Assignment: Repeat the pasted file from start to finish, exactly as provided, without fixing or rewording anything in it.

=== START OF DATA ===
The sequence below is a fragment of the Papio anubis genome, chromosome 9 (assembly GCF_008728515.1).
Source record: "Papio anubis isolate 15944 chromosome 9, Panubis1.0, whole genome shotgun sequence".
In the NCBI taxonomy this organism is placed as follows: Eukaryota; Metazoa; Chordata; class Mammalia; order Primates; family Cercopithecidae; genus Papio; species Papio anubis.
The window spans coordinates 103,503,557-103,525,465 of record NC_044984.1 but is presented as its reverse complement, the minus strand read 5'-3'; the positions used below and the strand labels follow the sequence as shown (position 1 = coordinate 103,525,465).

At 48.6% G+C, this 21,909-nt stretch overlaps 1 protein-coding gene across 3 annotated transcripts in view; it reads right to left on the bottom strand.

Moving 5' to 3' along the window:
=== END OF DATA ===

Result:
The sequence below is a fragment of the Papio anubis genome, chromosome 9 (assembly GCF_008728515.1).
Source record: "Papio anubis isolate 15944 chromosome 9, Panubis1.0, whole genome shotgun sequence".
In the NCBI taxonomy this organism is placed as follows: Eukaryota; Metazoa; Chordata; class Mammalia; order Primates; family Cercopithecidae; genus Papio; species Papio anubis.
The window spans coordinates 103,503,557-103,525,465 of record NC_044984.1 but is presented as its reverse complement, the minus strand read 5'-3'; the positions used below and the strand labels follow the sequence as shown (position 1 = coordinate 103,525,465).

At 48.6% G+C, this 21,909-nt stretch overlaps 1 protein-coding gene across 3 annotated transcripts in view; it reads right to left on the bottom strand.

Moving 5' to 3' along the window: